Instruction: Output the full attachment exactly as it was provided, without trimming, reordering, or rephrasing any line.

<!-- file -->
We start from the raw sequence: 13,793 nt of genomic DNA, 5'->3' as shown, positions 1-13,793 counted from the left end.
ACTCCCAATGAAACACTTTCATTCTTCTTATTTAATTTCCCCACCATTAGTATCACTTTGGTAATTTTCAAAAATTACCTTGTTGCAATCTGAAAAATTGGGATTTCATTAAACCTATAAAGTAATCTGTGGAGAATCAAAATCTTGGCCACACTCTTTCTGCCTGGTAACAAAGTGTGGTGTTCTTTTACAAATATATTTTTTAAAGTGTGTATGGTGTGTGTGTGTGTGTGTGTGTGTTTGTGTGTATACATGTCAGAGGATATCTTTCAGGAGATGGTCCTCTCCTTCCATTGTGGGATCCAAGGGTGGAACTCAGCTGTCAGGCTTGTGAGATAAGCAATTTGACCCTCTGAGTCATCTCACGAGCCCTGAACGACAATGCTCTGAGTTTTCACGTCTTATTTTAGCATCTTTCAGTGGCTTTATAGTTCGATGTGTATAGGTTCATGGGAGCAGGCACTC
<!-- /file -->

We start from the raw sequence: 13,793 nt of genomic DNA, 5'->3' as shown, positions 1-13,793 counted from the left end.
ACTCCCAATGAAACACTTTCATTCTTCTTATTTAATTTCCCCACCATTAGTATCACTTTGGTAATTTTCAAAAATTACCTTGTTGCAATCTGAAAAATTGGGATTTCATTAAACCTATAAAGTAATCTGTGGAGAATCAAAATCTTGGCCACACTCTTTCTGCCTGGTAACAAAGTGTGGTGTTCTTTTACAAATATATTTTTTAAAGTGTGTATGGTGTGTGTGTGTGTGTGTGTGTGTTTGTGTGTATACATGTCAGAGGATATCTTTCAGGAGATGGTCCTCTCCTTCCATTGTGGGATCCAAGGGTGGAACTCAGCTGTCAGGCTTGTGAGATAAGCAATTTGACCCTCTGAGTCATCTCACGAGCCCTGAACGACAATGCTCTGAGTTTTCACGTCTTATTTTAGCATCTTTCAGTGGCTTTATAGTTCGATGTGTATAGGTTCATGGGAGCAGGCACTC